This desire is still present in the world today; in fact one could argue it is present on an even grander scale since the inception of genetic engineering and its branch sciences. This could be one reason why Shelley’s novel still enjoys popularity today; it prompts a challenging question regarding human nature’s desire to reach god-like status, and it presents our collective societal responsibility for the education of both the present and future generations about the dangers of such ambition. If we regard the downfall of Frankenstein as a warning, then it is clear that any attempt to create life outside of the natural governing laws of the world would be nothing more than a selfish action unhinged from moral and social obligations.
One further point which the subtitle The Modern Prometheus serves to highlight deals with the role of women in society. As mentioned, Prometheus is regarded as the creator of man in Roman and Greek mythology. He is not, however directly credited with the creation of women; this was an act instituted by Zeus by way of a punishment to Prometheus for his love of his creation (man) (Pontikis, 3-4). It is interesting to note that women were created for the purpose of punishment and not for joy or companionship in the ancient mythologies.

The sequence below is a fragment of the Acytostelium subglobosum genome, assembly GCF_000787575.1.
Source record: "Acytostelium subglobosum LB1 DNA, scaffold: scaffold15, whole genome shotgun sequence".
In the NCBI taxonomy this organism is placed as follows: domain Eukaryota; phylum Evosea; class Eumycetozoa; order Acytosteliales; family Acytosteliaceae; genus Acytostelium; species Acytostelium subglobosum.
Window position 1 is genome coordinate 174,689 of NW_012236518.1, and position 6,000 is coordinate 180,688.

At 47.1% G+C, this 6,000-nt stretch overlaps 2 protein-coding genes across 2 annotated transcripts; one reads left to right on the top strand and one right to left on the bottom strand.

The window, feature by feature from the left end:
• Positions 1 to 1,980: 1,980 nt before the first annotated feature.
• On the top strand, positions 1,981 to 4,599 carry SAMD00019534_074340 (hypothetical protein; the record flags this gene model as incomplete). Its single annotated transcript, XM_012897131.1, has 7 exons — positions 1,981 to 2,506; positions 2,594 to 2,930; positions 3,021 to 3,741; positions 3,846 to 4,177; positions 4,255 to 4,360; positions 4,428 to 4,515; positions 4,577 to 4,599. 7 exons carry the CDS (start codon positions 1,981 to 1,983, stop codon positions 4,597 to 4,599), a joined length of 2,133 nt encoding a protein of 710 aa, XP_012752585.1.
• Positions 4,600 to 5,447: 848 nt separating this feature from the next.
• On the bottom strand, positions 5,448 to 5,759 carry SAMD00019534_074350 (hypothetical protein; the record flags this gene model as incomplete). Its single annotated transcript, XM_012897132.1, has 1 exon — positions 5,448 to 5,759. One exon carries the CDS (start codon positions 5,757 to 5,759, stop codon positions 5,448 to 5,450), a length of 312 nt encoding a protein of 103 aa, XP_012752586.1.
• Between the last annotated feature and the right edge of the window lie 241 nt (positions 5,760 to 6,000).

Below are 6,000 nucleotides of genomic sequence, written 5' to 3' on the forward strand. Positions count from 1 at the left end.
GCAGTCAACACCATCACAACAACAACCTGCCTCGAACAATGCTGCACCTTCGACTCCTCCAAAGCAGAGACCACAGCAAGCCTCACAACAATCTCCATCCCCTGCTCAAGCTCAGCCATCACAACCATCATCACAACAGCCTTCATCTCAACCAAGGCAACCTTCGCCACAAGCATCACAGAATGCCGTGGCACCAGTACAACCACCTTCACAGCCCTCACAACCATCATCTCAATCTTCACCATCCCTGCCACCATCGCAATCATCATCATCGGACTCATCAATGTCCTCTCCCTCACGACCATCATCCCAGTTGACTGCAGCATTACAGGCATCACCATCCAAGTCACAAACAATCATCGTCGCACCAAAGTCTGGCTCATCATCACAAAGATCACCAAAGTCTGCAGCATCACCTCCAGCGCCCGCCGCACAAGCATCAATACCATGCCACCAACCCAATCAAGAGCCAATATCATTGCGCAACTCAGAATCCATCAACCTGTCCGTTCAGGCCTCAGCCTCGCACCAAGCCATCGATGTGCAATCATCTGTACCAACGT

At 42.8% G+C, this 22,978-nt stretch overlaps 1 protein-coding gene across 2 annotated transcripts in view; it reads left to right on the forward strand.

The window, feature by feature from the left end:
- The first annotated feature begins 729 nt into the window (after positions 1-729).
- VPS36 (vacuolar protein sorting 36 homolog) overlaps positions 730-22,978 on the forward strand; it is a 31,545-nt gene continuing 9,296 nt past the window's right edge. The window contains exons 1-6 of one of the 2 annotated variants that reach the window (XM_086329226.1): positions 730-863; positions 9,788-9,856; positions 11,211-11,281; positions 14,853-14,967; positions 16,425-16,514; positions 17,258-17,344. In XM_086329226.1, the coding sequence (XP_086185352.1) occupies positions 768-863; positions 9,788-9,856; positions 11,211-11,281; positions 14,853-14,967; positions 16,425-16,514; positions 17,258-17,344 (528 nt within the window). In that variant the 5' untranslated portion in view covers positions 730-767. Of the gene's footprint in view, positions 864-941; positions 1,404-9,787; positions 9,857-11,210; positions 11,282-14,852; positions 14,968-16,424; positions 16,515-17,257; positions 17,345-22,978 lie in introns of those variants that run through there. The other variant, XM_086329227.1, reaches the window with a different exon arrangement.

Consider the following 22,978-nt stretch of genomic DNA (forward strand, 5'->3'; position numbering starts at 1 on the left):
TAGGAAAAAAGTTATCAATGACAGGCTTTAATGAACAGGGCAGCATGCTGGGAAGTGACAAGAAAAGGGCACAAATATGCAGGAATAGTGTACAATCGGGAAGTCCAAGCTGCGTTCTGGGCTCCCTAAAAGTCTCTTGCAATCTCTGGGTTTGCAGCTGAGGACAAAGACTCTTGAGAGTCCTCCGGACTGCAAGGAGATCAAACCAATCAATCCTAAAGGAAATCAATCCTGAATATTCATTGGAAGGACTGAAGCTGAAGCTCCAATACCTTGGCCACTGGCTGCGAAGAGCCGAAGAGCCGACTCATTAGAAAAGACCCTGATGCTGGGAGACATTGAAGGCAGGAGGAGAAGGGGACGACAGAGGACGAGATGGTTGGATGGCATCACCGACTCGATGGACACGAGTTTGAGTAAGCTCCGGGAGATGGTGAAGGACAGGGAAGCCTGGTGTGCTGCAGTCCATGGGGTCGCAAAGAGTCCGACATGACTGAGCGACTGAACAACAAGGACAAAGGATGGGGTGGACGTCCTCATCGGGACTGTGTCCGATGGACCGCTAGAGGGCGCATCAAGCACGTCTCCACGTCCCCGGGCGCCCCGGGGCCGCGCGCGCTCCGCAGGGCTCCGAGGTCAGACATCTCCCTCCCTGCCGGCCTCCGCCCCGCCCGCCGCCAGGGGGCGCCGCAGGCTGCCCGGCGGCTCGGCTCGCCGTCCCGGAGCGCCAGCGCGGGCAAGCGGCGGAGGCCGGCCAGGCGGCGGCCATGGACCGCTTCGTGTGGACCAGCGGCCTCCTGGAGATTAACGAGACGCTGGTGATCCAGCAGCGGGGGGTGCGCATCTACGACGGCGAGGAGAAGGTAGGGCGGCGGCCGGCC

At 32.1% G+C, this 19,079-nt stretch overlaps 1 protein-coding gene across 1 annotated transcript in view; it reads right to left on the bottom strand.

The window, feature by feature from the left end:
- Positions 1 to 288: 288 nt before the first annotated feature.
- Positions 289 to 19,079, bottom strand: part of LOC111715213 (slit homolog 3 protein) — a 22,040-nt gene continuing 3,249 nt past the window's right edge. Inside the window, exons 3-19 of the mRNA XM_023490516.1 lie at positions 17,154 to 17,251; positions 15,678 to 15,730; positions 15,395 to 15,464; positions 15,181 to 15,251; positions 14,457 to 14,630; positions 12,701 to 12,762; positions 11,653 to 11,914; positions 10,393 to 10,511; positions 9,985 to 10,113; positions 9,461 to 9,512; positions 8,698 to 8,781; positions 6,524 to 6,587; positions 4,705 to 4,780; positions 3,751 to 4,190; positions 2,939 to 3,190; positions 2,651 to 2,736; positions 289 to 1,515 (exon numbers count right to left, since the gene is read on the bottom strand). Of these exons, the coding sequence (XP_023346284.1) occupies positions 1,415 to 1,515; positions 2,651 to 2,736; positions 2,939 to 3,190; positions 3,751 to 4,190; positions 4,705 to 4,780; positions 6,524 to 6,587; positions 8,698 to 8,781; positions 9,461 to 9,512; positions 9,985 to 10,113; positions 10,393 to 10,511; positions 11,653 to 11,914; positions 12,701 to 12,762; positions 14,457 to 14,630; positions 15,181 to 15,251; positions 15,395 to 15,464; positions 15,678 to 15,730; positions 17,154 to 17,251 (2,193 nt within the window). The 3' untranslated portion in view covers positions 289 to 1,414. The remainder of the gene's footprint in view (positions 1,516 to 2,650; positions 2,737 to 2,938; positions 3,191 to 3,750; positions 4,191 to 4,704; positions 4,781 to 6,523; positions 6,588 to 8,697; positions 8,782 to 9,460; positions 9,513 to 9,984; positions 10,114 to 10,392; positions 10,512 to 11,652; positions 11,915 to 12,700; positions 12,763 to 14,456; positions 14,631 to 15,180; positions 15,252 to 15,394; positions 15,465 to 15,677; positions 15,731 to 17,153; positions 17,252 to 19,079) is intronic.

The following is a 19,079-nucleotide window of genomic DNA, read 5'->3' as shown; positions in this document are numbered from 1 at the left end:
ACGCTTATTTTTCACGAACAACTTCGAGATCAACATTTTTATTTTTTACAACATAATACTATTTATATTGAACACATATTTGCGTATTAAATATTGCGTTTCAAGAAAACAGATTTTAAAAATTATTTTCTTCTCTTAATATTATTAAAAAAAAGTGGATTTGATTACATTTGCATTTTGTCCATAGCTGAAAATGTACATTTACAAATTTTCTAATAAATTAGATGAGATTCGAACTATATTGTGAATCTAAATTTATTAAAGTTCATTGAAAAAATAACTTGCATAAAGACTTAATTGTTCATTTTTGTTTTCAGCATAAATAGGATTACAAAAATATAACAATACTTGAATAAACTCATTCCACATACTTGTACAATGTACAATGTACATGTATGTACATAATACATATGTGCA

The myth of Prometheus depicts women in a negative fashion. Until the creation of the beautiful yet troublesome Pandora, there is no mortal female even present in the story. This is another interesting allusion of the Prometheus myth when contexualised to the story of Frankenstein. All of the women in the Frankenstein novel come to an untimely death: Frankenstein’s mother dies prior to the animation of his daemon; Elizabeth is orphaned following the death of her mother in childbirth; Justine, the nurse of young William, is wrongfully convicted for his murder and executed; and Elizabeth herself is eventually murdered just prior to consummating her marriage to Frankenstein on their wedding night (Norton, 905-1033).
Following Frankenstein’s immediate rejection of his creation, it becomes apparent that the daemon is destined to be not only motherless, but partnerless as well. The ill-fatedness of female characters in the novel could likely have been deliberately implanted by Shelley as a means of commenting on the role of women in society at the time, but furthermore, it could have been a direct representation of the lack of a strong female role model in her own life and the sense of abandonment it evoked (Literary Encyclopedia, 3). The ideology of the second suggestion is present in the dream Frankenstein has following the creation of his monster. He describes an encounter with Elizabeth where whilst he is kissing her she transforms into the corpse of his dead mother (Norton, 935) These references to women, and the lack of any sound male-female relationships is an important aspect of Shelley’s story.
Mary Shelley presents a compelling portrayal of Victor Frankenstein as a modern day Prometheus. His ambitions and actions may be less noble than those of Prometheus, yet the results of their attempts to usurp the natural order of the world by animating “lifeless clay” (Norton, 933) provokes similar results. Frankenstein personifies the self-glorification so characteristic of today’s society, a trait he obviously represented in Shelley’s society as well.